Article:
50 Years of Motown

1960s Motown photo/Alan Abrams and Peter Benjamson  Motown's sweethearts: The Supremes had a dozen No. 1 hits.

1960s Motown photo/Alan Abrams and Peter Benjamson Motown's sweethearts: The Supremes had a dozen No. 1 hits.

In  January, Motown celebrated its 50th year in the business of bringing music hits to the world. I posted an article from January by The Free Press about Motown’s legacy.

Tributes go global for Motown’s 50th


For diehard Motown Records buffs, the label’s upcoming 50th anniversary could be a time to fling around some fun numbers.

Figures like the 10 million all-time radio plays for “Baby I Need Your Loving.” The Supremes’ dozen No. 1 hits. The $250 million that changed hands when Berry Gordy Jr. sold the song catalog.

For everyone else, Motown’s anniversary could be a time for some plain old fun.

Motown Records turns 50 years old on Monday — half a century to the day since Gordy secured the $800 family loan that would transform Detroit and popular music.

Get ready for a winter blast of warm nostalgia. A slew of anniversary activity is afoot, including events at the Motown Historical Museum, on the airwaves and on record store shelves.

For Detroit — the city that gave the label talent, a work ethic and its very name — the good vibes come at a good time. While the city has maintained a dicey relationship with Motown since the label’s departure for California in 1972, the bonds remain deep.

The 50th commemoration will remind the world that Detroit isn’t all mayoral scandals and auto industry crises.

“This time, we get to celebrate,” said Detroit City Councilwoman Martha Reeves, the veteran Motown star. “Maybe we get to heal some of the tension, ease some of the bad feelings. It’s good timing.”

Just like Motown’s music in the 1960s, the celebration is going global.

Across the Atlantic, Motown 50 fever already has kicked in. Broadcasters in Britain, France and Germany are to air Motown specials during the next week. In Berlin, the Miracles, the Contours and Reeves are among those starring in a new stage musical, “Memories of Motown,” which premieres Sunday night.

At the Motown museum, which is launching a year of anniversary celebration, journalists from France, Britain, Australia and elsewhere will be on hand Monday.

“We’re getting inundated with all kinds of requests,” said museum chief operating officer Audley Smith. “The Motown brand is still platinum.”

Gordy sold his Motown empire in pieces starting in the 1980s.

Today, beyond some songwriting credits, he is no longer financially invested in what was once the world’s biggest black-owned corporation. But he’s still the figure everyone looked to as the anniversary campaign came together.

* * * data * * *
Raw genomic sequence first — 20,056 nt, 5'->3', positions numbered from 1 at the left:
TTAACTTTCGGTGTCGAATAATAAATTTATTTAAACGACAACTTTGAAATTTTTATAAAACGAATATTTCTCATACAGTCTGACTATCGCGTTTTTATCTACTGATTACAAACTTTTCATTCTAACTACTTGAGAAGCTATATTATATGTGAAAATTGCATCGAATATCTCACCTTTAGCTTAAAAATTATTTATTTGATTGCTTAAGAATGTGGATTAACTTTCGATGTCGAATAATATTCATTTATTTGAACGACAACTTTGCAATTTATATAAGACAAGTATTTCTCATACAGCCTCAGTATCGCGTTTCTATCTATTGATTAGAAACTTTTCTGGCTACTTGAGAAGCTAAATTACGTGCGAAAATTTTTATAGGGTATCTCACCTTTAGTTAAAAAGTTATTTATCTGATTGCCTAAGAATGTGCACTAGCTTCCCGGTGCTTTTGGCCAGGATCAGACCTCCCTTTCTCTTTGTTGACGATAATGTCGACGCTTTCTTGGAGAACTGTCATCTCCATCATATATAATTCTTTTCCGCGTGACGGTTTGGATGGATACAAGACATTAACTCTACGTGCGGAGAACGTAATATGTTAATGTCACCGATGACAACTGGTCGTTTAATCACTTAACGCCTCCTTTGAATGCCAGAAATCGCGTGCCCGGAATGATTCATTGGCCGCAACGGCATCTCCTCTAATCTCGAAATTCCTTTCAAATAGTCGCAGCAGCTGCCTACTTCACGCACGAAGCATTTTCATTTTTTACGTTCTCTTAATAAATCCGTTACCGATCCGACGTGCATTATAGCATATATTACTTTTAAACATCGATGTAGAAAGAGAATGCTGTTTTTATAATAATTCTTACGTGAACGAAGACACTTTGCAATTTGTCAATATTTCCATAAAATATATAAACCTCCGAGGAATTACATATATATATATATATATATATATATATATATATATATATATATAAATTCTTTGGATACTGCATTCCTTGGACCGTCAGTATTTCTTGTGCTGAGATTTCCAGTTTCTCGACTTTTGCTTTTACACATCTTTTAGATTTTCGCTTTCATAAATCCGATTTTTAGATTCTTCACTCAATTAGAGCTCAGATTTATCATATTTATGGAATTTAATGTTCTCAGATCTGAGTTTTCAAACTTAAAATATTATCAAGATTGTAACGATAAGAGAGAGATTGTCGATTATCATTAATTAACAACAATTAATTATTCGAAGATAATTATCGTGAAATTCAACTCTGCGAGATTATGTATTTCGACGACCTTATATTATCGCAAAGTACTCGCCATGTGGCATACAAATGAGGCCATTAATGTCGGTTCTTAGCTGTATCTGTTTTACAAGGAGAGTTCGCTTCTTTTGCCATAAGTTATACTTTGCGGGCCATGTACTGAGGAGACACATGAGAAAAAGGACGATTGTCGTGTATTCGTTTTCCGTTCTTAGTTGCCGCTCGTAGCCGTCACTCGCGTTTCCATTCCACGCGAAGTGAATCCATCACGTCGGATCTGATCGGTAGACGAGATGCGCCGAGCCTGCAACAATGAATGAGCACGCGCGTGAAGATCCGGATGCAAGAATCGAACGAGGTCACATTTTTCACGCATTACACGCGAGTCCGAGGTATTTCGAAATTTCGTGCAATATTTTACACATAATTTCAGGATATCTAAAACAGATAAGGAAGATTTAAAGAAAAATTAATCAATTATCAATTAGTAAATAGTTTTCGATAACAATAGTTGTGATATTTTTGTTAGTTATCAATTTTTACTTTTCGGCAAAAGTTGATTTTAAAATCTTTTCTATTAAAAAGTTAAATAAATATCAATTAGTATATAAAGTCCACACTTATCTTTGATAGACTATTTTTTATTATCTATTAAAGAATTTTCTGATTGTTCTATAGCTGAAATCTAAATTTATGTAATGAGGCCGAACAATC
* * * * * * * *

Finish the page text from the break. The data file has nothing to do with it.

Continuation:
“Whether I own it or not, whether I make money from it or not, the legacy is still mine,” Gordy said. “And it’s still the legacy of all the artists — people that are here and not here. And that’s what’s important to me.”

A celebration of Motown is as much a celebration of its founder. Most of Motown’s alumni still speak of him in reverential tones. Well-done men in their 60s, people close to him for decades, still habitually say “Mr. Gordy” when discussing the man who led them to success.

Protecting the legacy

But for all the romance, Motown is still part of the record business and all that goes with it. Some ex-Motowners have dared to speak out over the years, claiming unpaid royalties and other financial shenanigans.

That grittier side of the Motown fairy tale was captured in “Motown: Money, Music, Sex and Power,” a 2005 best seller by investigative reporter Gerald Posner. The topic retains its own public allure. At the Detroit airport’s Motown tourist shop — not operated by the label itself — Posner’s tome is the only Motown book for sale.

Gordy doesn’t directly address such allegations. But in conversation he frequently alludes to them, noting that he’s OK with personal criticism as long as the bigger legacy is protected.

“We’ve been fighting for the legacy for 50 years, because it’s so rich and wonderful,” he said. “For 50 years, I and a few other artists — Smokey and some other people — have been fighting to keep the legacy proper, with the truth. It was not always easy. It was very tough.”

Until the latter half of this decade, Gordy shunned publicity, declining news media requests and letting his 1994 autobiography do his talking.

But with the 50th anniversary looming, Gordy began to drop his guard. A series of honorary doctorates, including one from Michigan State University in 2005, also pulled him back into public settings.

“It’s about time,” said former Motown president Skip Miller, laughing. “We’ve been trying to drag him out for years.”

Miller is one of many who say the 50th celebration is timely, letting the world pay tribute to Motown’s luminaries while they’re still here.

Contact BRIAN McCOLLUM at 313-223-4450 or bmccollum@freepress.com.

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